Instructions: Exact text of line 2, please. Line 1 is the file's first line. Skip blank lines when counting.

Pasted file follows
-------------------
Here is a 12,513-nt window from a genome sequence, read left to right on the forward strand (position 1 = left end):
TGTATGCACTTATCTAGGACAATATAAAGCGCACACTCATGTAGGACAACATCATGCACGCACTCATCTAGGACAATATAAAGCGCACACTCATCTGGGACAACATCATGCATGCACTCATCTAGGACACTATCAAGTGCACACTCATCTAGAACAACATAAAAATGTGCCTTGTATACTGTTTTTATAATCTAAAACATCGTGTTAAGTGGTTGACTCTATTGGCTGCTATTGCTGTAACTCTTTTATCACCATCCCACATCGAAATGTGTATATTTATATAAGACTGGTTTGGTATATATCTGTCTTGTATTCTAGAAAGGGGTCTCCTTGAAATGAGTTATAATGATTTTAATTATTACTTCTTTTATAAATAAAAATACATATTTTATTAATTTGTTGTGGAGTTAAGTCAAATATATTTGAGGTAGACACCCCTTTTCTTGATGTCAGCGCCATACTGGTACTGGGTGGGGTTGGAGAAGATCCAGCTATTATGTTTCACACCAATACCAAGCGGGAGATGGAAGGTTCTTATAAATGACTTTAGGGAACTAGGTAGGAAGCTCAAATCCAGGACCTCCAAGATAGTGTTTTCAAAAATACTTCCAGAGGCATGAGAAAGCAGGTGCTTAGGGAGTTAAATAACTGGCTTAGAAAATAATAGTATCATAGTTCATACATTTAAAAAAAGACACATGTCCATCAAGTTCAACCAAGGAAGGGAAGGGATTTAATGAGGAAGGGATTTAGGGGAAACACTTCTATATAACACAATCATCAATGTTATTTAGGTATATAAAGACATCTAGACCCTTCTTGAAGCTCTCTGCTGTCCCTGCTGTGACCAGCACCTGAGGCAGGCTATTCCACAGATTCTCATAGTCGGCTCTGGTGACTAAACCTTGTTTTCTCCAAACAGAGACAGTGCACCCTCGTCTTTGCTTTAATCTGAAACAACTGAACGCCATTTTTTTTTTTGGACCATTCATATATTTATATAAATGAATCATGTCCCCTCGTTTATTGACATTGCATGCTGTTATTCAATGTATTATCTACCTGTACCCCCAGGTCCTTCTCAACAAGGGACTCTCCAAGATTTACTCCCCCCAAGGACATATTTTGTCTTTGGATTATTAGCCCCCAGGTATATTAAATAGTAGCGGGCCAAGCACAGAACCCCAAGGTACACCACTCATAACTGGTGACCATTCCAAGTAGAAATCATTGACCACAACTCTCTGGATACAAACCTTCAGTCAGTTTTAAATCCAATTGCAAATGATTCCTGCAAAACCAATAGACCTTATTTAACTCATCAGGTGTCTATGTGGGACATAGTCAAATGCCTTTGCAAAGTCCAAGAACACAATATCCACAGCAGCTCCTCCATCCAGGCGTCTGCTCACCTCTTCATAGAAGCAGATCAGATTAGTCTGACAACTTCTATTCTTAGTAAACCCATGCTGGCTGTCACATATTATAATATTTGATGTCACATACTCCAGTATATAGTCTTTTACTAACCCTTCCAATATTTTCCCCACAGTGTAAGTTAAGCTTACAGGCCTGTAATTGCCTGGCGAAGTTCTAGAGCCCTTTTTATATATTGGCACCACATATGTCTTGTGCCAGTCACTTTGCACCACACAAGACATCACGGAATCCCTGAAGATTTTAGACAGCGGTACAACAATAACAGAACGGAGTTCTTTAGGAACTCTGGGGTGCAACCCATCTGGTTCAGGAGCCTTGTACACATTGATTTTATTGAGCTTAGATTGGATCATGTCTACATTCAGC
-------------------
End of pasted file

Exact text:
TGTATGCACTTATCTAGGACAATATAAAGCGCACACTCATGTAGGACAACATCATGCACGCACTCATCTAGGACAATATAAAGCGCACACTCATCTGGGACAACATCATGCATGCACTCATCTAGGACACTATCAAGTGCACACTCATCTAGAACAACATAAAAATGTGCCTTGTATACTGTTTTTATAATCTAAAACATCGTGTTAAGTGGTTGACTCTATTGGCTGCTATTGCTGTAACTCTTTTATCACCATCCCACATCGAAATGTGTATATTTATATAAGACTGGTTTGGTATATATCTGTCTTGTATTCTAGAAAGGGGTCTCCTTGAAATGAGTTATAATGATTTTAATTATTACTTCTTTTATAAATAAAAATACATATTTTATTAATTTGTTGTGGAGTTAAGTCAAATATATTTGAGGTAGACACCCCTTTTCTTGATGTCAGCGCCATACTGGTACTGGGTGGGGTTGGAGAAGATCCAGCTATTATGTTTCACACCAATACCAAGCGGGAGATGGAAGGTTCTTATAAATGACTTTAGGGAACTAGGTAGGAAGCTCAAATCCAGGACCTCCAAGATAGTGTTTTCAAAAATACTTCCAGAGGCATGAGAAAGCAGGTGCTTAGGGAGTTAAATAACTGGCTTAGAAAATAATAGTATCATAGTTCATACATTTAAAAAAAGACACATGTCCATCAAGTTCAACCAAGGAAGGGAAGGGATTTAATGAGGAAGGGATTTAGGGGAAACACTTCTATATAACACAATCATCAATGTTATTTAGGTATATAAAGACATCTAGACCCTTCTTGAAGCTCTCTGCTGTCCCTGCTGTGACCAGCACCTGAGGCAGGCTATTCCACAGATTCTCATAGTCGGCTCTGGTGACTAAACCTTGTTTTCTCCAAACAGAGACAGTGCACCCTCGTCTTTGCTTTAATCTGAAACAACTGAACGCCATTTTTTTTTTTGGACCATTCATATATTTATATAAATGAATCATGTCCCCTCGTTTATTGACATTGCATGCTGTTATTCAATGTATTATCTACCTGTACCCCCAGGTCCTTCTCAACAAGGGACTCTCCAAGATTTACTCCCCCCAAGGACATATTTTGTCTTTGGATTATTAGCCCCCAGGTATATTAAATAGTAGCGGGCCAAGCACAGAACCCCAAGGTACACCACTCATAACTGGTGACCATTCCAAGTAGAAATCATTGACCACAACTCTCTGGATACAAACCTTCAGTCAGTTTTAAATCCAATTGCAAATGATTCCTGCAAAACCAATAGACCTTATTTAACTCATCAGGTGTCTATGTGGGACATAGTCAAATGCCTTTGCAAAGTCCAAGAACACAATATCCACAGCAGCTCCTCCATCCAGGCGTCTGCTCACCTCTTCATAGAAGCAGATCAGATTAGTCTGACAACTTCTATTCTTAGTAAACCCATGCTGGCTGTCACATATTATAATATTTGATGTCACATACTCCAGTATATAGTCTTTTACTAACCCTTCCAATATTTTCCCCACAGTGTAAGTTAAGCTTACAGGCCTGTAATTGCCTGGCGAAGTTCTAGAGCCCTTTTTATATATTGGCACCACATATGTCTTGTGCCAGTCACTTTGCACCACACAAGACATCACGGAATCCCTGAAGATTTTAGACAGCGGTACAACAATAACAGAACGGAGTTCTTTAGGAACTCTGGGGTGCAACCCATCTGGTTCAGGAGCCTTGTACACATTGATTTTATTGAGCTTAGATTGGATCATGTCTACATTCAGC